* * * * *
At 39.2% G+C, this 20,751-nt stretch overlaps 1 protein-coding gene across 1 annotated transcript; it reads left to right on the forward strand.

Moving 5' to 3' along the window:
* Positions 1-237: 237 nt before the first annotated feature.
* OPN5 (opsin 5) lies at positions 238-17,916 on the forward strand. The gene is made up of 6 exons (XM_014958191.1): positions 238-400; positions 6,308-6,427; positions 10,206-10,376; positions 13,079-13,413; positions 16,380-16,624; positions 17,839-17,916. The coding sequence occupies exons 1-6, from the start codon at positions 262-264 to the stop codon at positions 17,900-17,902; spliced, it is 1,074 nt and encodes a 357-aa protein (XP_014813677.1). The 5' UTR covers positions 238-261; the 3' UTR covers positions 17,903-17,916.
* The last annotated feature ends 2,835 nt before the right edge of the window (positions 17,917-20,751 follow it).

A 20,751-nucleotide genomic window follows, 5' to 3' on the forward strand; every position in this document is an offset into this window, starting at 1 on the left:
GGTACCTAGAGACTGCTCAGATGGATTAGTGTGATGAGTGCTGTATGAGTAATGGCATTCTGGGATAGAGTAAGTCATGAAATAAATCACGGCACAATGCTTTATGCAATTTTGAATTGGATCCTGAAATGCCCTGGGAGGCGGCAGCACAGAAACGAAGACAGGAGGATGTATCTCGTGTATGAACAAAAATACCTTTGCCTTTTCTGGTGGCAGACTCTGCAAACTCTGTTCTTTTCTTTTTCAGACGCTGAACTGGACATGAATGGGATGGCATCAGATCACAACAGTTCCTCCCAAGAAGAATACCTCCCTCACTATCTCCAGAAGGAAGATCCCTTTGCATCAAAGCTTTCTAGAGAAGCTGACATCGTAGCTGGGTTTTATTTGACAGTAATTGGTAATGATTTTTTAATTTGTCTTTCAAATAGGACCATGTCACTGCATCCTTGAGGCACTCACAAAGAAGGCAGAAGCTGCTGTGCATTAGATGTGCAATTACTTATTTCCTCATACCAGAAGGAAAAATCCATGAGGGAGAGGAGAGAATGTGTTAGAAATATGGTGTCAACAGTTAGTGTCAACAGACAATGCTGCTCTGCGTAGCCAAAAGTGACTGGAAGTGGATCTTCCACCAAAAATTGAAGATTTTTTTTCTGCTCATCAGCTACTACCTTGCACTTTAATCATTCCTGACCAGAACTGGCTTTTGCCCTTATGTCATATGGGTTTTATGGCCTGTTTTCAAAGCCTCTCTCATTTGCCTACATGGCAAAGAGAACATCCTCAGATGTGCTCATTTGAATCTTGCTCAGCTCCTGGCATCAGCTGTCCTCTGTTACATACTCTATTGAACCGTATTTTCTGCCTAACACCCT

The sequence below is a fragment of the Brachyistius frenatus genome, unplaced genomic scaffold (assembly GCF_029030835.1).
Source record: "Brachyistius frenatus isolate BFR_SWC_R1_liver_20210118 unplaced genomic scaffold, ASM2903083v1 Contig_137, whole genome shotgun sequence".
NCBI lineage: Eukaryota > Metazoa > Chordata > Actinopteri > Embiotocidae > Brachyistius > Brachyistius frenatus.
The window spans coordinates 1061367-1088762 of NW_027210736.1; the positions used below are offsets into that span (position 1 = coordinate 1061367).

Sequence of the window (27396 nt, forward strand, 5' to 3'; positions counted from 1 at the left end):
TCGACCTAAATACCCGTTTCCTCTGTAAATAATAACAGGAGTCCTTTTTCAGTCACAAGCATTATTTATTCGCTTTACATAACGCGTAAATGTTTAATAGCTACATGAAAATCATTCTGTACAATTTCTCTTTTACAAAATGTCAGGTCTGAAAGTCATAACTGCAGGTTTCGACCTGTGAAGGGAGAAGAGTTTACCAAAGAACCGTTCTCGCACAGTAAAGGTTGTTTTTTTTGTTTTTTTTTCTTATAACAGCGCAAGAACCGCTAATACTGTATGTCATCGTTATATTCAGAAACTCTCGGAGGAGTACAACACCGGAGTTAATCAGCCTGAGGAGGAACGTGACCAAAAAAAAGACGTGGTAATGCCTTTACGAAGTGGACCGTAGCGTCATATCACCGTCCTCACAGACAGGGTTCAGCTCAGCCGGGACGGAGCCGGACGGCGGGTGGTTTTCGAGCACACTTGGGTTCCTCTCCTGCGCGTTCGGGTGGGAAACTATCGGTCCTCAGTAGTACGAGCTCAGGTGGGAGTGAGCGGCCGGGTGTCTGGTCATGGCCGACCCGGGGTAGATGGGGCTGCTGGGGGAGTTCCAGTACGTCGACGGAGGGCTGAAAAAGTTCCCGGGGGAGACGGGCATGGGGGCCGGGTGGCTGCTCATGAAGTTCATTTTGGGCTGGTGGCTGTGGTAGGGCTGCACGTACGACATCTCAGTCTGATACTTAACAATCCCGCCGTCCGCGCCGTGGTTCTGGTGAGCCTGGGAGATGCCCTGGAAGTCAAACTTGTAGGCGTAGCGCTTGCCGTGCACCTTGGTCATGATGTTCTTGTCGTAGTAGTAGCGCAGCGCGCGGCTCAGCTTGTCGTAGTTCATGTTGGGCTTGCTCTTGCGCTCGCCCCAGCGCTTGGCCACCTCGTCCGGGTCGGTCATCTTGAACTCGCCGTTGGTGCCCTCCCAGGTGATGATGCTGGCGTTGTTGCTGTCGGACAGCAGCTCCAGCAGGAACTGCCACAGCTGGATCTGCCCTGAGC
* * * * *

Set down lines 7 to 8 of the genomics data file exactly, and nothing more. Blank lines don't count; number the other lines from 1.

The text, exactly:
GGTACCTAGAGACTGCTCAGATGGATTAGTGTGATGAGTGCTGTATGAGTAATGGCATTCTGGGATAGAGTAAGTCATGAAATAAATCACGGCACAATGCTTTATGCAATTTTGAATTGGATCCTGAAATGCCCTGGGAGGCGGCAGCACAGAAACGAAGACAGGAGGATGTATCTCGTGTATGAACAAAAATACCTTTGCCTTTTCTGGTGGCAGACTCTGCAAACTCTGTTCTTTTCTTTTTCAGACGCTGAACTGGACATGAATGGGATGGCATCAGATCACAACAGTTCCTCCCAAGAAGAATACCTCCCTCACTATCTCCAGAAGGAAGATCCCTTTGCATCAAAGCTTTCTAGAGAAGCTGACATCGTAGCTGGGTTTTATTTGACAGTAATTGGTAATGATTTTTTAATTTGTCTTTCAAATAGGACCATGTCACTGCATCCTTGAGGCACTCACAAAGAAGGCAGAAGCTGCTGTGCATTAGATGTGCAATTACTTATTTCCTCATACCAGAAGGAAAAATCCATGAGGGAGAGGAGAGAATGTGTTAGAAATATGGTGTCAACAGTTAGTGTCAACAGACAATGCTGCTCTGCGTAGCCAAAAGTGACTGGAAGTGGATCTTCCACCAAAAATTGAAGATTTTTTTTCTGCTCATCAGCTACTACCTTGCACTTTAATCATTCCTGACCAGAACTGGCTTTTGCCCTTATGTCATATGGGTTTTATGGCCTGTTTTCAAAGCCTCTCTCATTTGCCTACATGGCAAAGAGAACATCCTCAGATGTGCTCATTTGAATCTTGCTCAGCTCCTGGCATCAGCTGTCCTCTGTTACATACTCTATTGAACCGTATTTTCTGCCTAACACCCT

The sequence below is a fragment of the Brachyistius frenatus genome, unplaced genomic scaffold (assembly GCF_029030835.1).